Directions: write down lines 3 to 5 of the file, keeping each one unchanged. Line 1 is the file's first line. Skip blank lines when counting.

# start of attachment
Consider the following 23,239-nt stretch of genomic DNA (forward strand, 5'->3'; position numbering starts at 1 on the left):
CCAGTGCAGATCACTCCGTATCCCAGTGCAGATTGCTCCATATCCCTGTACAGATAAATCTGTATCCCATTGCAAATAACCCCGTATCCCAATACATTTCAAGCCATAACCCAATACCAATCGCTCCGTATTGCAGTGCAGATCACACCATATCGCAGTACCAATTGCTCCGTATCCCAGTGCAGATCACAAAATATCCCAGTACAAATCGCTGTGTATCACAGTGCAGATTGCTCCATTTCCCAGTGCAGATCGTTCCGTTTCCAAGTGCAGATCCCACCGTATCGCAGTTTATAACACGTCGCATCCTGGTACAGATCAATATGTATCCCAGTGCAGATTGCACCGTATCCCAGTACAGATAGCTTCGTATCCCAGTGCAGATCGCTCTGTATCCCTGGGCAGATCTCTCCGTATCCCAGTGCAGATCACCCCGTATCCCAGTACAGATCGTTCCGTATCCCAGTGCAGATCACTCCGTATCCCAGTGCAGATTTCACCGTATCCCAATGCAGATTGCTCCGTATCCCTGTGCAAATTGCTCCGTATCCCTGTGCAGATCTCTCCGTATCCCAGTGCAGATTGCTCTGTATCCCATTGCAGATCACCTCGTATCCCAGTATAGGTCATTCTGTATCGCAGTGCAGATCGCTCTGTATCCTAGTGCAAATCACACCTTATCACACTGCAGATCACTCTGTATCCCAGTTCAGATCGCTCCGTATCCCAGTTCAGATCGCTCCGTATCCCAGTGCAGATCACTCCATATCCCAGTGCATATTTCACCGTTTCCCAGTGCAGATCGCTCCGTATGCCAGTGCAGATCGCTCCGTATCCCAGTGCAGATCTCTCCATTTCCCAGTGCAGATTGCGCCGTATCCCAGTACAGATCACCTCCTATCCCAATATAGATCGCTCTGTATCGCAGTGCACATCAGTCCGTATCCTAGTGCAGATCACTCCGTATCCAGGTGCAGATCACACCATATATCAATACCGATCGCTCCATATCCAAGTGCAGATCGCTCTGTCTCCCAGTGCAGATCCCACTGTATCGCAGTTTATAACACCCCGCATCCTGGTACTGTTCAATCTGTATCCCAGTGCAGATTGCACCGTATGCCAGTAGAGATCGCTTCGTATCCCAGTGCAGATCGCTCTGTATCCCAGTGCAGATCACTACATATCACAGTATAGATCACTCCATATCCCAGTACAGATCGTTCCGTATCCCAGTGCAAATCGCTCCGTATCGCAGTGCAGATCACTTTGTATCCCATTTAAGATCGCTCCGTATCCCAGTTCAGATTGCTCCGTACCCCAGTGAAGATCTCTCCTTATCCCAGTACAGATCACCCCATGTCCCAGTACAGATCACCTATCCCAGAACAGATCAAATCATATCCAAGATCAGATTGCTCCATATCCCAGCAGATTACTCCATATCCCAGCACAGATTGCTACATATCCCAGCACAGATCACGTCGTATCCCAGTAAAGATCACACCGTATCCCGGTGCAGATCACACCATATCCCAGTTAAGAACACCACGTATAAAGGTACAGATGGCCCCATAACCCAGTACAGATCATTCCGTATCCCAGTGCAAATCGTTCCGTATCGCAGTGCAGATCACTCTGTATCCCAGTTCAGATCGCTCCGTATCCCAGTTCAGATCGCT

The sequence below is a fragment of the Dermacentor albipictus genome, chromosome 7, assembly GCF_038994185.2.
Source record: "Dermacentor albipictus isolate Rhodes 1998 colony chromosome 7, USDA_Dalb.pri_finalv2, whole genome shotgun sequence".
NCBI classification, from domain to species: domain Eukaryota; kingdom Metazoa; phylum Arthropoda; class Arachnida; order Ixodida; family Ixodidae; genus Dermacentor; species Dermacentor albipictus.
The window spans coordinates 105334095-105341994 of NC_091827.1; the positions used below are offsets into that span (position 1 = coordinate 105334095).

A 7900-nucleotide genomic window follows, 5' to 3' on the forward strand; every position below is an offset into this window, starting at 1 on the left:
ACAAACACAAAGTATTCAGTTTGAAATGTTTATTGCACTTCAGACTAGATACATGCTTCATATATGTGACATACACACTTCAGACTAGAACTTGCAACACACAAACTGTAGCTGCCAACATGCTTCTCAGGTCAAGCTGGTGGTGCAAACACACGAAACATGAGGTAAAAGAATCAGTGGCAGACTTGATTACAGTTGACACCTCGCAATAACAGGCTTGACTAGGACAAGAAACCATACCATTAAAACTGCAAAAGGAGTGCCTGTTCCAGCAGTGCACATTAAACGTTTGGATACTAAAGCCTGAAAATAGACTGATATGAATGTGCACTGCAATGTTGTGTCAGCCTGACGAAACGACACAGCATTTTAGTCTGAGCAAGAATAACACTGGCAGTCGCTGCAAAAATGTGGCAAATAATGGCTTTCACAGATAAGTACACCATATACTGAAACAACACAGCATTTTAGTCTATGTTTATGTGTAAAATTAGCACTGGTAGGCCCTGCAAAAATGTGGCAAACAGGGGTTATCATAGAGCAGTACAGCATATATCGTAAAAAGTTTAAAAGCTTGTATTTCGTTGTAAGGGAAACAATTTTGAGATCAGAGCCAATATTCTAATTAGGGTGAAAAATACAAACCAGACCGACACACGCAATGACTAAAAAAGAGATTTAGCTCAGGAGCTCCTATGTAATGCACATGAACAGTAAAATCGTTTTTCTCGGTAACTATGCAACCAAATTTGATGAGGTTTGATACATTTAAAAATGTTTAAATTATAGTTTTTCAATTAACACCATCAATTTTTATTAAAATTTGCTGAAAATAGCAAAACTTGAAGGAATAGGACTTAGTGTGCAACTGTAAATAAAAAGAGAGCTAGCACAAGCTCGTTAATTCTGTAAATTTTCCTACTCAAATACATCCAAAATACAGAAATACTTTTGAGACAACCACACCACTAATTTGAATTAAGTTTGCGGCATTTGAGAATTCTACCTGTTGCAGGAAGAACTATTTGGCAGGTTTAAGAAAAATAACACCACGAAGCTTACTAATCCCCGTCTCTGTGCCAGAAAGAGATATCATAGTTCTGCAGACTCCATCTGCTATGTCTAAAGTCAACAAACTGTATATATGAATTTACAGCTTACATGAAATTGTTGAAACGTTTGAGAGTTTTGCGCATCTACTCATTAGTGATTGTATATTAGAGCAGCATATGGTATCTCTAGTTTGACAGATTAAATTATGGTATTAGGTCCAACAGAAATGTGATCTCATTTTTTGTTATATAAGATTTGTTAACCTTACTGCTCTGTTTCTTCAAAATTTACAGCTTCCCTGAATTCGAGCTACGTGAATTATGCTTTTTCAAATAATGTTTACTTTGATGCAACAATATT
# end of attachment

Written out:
The sequence below is a fragment of the Dermacentor albipictus genome, chromosome 7, assembly GCF_038994185.2.
Source record: "Dermacentor albipictus isolate Rhodes 1998 colony chromosome 7, USDA_Dalb.pri_finalv2, whole genome shotgun sequence".
NCBI classification, from domain to species: domain Eukaryota; kingdom Metazoa; phylum Arthropoda; class Arachnida; order Ixodida; family Ixodidae; genus Dermacentor; species Dermacentor albipictus.